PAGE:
On the heels of #Ferguson how timely that the casket which helped trigger the civil rights movement — and decades later was found rusting in a shed — will arrive at the Smithsonian National Museum of African American History and Culture in 2015 when it opens in the new year.
The glass-topped casket held the 14-year-old mutilated body of Emmett Till for 50 years after his 1955 lynching in Mississippi for allegedly whistling at a white woman. Till was beaten, tortured and shot in the head. His casket played a pivotal role in history, as his mother, Mamie Till Bradley, insisted against all kinds of pressure from Mississippi authorities that it be open for viewing and photographing. “I wanted the world to see what they did to my baby,” she has famously said.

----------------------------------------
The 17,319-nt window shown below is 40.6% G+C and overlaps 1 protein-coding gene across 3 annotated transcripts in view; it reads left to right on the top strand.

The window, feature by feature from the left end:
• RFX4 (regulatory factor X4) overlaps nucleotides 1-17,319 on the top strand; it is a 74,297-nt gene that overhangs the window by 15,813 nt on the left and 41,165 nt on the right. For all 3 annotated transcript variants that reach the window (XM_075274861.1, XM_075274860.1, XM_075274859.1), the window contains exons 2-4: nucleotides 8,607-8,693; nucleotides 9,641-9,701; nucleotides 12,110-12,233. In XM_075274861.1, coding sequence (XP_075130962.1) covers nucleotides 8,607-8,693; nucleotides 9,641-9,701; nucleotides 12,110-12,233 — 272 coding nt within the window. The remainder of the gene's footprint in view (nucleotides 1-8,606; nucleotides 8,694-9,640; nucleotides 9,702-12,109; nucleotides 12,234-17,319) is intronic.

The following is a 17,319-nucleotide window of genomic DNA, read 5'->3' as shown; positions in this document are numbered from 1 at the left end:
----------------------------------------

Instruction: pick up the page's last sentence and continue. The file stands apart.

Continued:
Till’s body was exhumed from Burr Oak Cemetery in 2005 when the FBI tried to find possible accomplices in the killing. Till was reburied in a new casket. The original will now have a home at the Smithsonian as an important historical artifact.